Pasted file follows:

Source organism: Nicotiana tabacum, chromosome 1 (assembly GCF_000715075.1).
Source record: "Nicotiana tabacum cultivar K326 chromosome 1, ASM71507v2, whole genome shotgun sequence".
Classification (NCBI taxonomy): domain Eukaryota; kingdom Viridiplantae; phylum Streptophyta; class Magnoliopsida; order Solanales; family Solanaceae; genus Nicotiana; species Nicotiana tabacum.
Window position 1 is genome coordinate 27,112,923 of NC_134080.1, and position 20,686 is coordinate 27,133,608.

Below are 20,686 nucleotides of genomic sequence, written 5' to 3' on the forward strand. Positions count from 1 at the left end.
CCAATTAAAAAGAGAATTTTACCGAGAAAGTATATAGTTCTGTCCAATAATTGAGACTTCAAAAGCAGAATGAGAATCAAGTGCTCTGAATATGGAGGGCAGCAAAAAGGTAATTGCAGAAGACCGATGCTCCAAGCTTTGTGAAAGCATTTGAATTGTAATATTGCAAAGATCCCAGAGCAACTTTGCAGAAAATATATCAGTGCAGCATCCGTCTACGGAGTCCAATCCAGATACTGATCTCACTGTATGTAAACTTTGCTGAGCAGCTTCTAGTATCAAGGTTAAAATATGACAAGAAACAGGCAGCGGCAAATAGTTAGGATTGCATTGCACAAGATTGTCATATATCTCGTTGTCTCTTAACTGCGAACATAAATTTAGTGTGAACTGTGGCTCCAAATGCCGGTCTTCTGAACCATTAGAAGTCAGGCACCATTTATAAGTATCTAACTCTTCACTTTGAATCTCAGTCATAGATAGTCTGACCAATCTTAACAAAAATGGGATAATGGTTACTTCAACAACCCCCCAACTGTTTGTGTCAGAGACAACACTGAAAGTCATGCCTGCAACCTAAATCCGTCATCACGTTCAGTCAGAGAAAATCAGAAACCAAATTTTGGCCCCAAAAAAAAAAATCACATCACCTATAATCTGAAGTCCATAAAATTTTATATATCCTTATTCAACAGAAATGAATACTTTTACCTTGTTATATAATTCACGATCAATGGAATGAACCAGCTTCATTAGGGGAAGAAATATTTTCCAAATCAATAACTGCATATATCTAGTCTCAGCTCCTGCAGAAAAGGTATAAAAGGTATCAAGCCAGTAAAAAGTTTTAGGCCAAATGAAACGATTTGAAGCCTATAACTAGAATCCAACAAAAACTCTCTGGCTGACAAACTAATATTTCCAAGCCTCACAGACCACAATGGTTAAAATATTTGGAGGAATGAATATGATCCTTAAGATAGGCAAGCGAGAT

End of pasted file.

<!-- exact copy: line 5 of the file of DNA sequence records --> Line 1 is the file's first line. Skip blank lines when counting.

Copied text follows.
Below are 20,686 nucleotides of genomic sequence, written 5' to 3' on the forward strand. Positions count from 1 at the left end.